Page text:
That fact, combined with a slowdown in China’s economy and the hand-wringing around the Beijing-Washington trade dispute, have led some strategists to believe that the market is heading for a bear-market slide.
“The sharp correction in equities in October has raised concerns about the prospects of the end of the cycle and the risks of a prolonged bear market,” write analysts at Goldman Sachs, including Peter Oppenheimer, in a research note dated Nov. 9.
“There are reasons to be cautious about future returns: the growth/inflation mix is deteriorating and markets often have a sharp correction followed by a sharp rally prior to a more sustained bear market,” Goldman analysts wrote, referring partly to four straight days of gains for the Dow Jones Industrial Average including a post-midterm election, 545-point relief rally on Wednesday.
According to Goldman, its indicator at 73% marks the highest bear-market reading since the late 1960s and early 1970s, which (with a few exceptions) is consistent with returns of zero over the following 12 months. Any reading above 60% signals that subsequent returns will be lower (see chart below):
Goldman said bear markets don’t necessarily occur in one straight line and that the recent drop that led to a correction for the Dow and the S&P 500 index on Feb. 8 and then a fresh rout last month by be part of that continuing cycle.
“There is nearly always a bounce after the initial decline, providing investors with another opportunity to reduce risks if there are sufficient signals at the time to suggest a further decline is likely. The profile of the average bear market (starting in the post-war period and using US data) is shown in Exhibit 4,” Goldman wrote:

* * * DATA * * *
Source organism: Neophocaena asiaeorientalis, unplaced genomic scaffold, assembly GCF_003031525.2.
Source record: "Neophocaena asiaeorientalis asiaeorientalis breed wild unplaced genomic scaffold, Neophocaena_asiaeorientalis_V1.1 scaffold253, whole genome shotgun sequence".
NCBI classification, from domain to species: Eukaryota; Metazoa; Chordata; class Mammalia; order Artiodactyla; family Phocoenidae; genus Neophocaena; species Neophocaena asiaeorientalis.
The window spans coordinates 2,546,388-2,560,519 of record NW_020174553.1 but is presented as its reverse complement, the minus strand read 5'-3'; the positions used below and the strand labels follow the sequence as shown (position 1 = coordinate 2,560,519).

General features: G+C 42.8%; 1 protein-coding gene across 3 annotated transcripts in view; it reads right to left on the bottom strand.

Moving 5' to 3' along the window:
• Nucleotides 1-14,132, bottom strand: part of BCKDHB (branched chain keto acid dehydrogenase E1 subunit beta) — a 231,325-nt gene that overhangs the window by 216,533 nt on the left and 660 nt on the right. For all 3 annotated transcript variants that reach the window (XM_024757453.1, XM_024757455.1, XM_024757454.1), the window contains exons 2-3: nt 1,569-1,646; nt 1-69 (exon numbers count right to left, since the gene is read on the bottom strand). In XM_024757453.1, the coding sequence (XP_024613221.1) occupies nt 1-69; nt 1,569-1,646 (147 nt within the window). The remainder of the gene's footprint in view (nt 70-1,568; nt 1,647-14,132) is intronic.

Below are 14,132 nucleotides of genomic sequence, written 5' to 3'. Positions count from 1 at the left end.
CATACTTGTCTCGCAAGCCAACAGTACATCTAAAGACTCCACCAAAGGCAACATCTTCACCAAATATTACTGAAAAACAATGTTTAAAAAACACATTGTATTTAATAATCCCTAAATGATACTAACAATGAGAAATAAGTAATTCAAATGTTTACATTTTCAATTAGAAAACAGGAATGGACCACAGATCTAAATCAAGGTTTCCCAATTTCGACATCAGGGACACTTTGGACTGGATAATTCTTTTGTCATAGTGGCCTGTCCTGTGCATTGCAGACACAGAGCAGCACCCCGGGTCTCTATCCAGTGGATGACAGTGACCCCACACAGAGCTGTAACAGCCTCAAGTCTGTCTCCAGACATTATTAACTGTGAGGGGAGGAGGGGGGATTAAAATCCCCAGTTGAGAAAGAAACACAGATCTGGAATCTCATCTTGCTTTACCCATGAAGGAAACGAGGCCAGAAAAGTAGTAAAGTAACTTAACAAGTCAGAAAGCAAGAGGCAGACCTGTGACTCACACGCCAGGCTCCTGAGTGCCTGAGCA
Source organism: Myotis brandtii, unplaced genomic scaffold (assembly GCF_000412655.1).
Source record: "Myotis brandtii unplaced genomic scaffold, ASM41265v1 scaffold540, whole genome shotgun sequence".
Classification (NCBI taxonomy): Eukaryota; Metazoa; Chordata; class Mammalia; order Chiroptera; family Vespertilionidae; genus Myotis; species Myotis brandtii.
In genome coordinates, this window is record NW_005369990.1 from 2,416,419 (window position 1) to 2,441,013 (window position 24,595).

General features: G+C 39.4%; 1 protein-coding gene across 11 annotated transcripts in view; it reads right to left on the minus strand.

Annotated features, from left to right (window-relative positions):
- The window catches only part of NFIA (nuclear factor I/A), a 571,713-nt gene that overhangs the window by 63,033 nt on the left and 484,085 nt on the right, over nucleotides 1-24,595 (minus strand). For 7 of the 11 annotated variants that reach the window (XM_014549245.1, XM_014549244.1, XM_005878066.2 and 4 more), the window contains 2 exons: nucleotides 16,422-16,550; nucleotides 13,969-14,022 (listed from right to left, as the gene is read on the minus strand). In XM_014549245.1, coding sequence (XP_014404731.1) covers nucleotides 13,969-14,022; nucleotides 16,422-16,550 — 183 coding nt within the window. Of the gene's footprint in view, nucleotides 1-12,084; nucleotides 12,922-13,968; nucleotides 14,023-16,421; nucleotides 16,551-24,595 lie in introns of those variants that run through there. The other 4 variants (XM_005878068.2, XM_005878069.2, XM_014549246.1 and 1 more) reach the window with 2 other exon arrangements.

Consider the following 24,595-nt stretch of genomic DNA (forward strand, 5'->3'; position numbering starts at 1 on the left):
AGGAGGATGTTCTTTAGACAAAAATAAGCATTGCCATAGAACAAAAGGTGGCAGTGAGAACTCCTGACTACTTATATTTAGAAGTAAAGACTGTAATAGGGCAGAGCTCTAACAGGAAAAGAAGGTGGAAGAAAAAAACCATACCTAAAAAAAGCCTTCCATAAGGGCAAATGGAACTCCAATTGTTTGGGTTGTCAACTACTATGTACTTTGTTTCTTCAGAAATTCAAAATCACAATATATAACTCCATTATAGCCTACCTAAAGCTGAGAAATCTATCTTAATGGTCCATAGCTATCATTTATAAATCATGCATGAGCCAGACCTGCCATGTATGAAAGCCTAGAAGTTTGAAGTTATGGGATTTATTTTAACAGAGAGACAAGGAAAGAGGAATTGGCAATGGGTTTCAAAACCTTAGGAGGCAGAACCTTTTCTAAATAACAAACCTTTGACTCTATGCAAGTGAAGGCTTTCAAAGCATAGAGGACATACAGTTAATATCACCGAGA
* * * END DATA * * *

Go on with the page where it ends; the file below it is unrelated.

So, even if oil isn’t the undoing of this current bull stock market or a reflection of a souring economy, some market participants believe that one way or another, the end is nigh.
On the bright side, Goldman and other strategists sometimes view recessions, bear markets and corrections as cathartic, or a way for financial markets to reset and start anew, as the excerpt from Goldman’s Friday research note indicates:
This has been the typical pattern when this indicator has reached such lofty levels in the past. It would most likely be triggered by rising interest rates (and higher inflation), reversing the common factor that has fuelled financial asset valuations and returns over recent years, or a sharper than expected decline in growth. Such a bear market could then ‘re-base’ valuations to a level where a new strong recovery cycle can emerge.